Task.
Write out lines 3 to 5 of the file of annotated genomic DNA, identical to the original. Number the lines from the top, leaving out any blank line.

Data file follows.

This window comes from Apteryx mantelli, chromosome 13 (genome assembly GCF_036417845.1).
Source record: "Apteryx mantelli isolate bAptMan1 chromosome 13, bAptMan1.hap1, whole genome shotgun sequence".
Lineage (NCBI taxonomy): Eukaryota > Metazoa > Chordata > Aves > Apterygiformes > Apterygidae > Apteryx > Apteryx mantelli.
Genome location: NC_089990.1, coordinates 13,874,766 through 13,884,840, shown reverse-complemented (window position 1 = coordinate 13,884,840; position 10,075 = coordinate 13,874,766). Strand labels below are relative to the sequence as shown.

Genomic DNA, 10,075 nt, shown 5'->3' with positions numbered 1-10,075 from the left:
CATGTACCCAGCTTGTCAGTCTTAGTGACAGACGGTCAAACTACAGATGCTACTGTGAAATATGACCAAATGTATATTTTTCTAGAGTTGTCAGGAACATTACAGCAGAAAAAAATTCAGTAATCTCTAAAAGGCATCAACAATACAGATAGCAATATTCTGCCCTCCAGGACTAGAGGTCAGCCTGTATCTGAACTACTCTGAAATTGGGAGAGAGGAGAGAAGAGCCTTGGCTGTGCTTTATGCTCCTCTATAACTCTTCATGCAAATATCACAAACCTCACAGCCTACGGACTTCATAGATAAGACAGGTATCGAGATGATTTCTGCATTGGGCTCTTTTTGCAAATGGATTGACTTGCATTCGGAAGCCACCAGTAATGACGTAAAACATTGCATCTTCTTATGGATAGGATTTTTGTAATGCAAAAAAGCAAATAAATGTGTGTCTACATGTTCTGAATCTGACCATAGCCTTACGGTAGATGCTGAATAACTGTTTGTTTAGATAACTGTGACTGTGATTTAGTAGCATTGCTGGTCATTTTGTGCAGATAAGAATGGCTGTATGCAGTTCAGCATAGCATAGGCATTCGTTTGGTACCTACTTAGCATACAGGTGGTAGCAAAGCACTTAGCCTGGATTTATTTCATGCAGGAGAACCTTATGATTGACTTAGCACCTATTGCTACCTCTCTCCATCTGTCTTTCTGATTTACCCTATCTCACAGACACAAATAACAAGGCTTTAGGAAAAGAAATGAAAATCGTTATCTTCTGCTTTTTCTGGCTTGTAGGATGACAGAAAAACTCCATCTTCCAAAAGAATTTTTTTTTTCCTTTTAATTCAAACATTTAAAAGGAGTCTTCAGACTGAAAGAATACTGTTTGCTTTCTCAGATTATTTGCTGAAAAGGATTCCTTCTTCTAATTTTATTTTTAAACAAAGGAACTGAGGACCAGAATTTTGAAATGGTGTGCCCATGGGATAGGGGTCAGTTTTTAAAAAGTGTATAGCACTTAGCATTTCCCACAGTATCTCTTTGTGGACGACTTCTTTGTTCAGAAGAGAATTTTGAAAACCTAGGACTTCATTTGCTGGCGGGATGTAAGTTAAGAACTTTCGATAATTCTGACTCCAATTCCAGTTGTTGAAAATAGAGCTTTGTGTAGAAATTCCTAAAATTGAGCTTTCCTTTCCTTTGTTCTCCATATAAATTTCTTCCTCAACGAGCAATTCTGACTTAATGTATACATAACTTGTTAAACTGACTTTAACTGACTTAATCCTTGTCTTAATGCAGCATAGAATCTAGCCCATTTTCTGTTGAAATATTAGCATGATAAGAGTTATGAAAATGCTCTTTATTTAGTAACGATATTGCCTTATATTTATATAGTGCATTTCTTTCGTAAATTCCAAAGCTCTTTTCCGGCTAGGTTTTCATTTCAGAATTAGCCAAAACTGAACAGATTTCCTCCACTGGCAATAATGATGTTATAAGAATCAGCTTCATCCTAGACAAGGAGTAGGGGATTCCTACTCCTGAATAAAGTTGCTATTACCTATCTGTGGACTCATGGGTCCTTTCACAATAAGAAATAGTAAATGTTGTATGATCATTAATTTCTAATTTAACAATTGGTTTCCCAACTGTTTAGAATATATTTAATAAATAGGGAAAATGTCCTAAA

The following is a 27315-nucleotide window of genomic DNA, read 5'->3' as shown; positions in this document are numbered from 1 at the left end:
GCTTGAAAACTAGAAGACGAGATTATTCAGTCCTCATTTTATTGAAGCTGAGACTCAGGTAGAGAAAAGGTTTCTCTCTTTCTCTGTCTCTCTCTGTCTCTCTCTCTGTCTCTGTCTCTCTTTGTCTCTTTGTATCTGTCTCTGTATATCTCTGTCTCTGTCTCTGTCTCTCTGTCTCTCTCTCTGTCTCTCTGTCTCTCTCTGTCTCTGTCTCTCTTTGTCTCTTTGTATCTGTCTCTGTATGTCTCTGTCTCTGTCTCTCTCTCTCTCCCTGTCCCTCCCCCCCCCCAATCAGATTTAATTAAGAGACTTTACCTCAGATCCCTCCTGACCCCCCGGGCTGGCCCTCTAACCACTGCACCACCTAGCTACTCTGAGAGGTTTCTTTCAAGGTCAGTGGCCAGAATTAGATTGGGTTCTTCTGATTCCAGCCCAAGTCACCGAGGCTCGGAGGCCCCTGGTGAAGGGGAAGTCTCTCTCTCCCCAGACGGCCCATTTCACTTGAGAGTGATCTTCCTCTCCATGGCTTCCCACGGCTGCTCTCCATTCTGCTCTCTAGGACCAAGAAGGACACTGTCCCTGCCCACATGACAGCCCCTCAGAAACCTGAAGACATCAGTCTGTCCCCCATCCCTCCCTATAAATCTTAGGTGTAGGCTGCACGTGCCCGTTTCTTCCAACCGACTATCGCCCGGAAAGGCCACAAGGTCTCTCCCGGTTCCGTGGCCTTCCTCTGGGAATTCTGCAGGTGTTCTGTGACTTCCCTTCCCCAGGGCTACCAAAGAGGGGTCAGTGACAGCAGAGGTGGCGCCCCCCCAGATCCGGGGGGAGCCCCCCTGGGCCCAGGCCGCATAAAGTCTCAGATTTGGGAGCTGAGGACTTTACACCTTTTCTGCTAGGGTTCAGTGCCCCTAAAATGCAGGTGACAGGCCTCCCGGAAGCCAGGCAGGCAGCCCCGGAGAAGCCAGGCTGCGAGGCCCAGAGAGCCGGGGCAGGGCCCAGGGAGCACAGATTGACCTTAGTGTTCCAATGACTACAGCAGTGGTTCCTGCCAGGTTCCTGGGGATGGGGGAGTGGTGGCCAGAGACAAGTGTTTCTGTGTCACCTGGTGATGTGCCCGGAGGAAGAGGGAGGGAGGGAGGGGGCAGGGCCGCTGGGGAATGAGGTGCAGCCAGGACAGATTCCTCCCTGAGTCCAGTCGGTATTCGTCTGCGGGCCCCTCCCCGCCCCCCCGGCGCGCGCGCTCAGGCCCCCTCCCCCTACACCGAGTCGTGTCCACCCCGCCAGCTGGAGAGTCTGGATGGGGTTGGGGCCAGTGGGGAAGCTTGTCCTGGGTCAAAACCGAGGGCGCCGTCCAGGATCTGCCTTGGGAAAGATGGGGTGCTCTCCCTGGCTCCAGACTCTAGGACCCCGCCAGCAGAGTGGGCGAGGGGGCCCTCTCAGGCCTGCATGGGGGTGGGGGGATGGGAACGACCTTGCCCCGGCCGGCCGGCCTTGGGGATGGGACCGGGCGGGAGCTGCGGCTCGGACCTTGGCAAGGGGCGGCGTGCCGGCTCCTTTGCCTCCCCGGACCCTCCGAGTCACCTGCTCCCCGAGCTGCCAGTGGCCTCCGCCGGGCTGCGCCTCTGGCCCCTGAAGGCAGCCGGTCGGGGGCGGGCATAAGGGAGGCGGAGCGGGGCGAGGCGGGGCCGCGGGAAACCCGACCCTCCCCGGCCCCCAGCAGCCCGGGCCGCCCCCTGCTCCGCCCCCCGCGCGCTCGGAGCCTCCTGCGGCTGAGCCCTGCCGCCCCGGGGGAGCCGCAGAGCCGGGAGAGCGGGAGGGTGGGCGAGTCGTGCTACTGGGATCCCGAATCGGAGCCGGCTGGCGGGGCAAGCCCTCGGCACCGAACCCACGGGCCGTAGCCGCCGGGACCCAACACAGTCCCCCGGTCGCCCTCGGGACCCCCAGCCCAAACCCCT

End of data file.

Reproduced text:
Lineage (NCBI taxonomy): Eukaryota > Metazoa > Chordata > Aves > Apterygiformes > Apterygidae > Apteryx > Apteryx mantelli.
Genome location: NC_089990.1, coordinates 13,874,766 through 13,884,840, shown reverse-complemented (window position 1 = coordinate 13,884,840; position 10,075 = coordinate 13,874,766). Strand labels below are relative to the sequence as shown.

Genomic DNA, 10,075 nt, shown 5'->3' with positions numbered 1-10,075 from the left: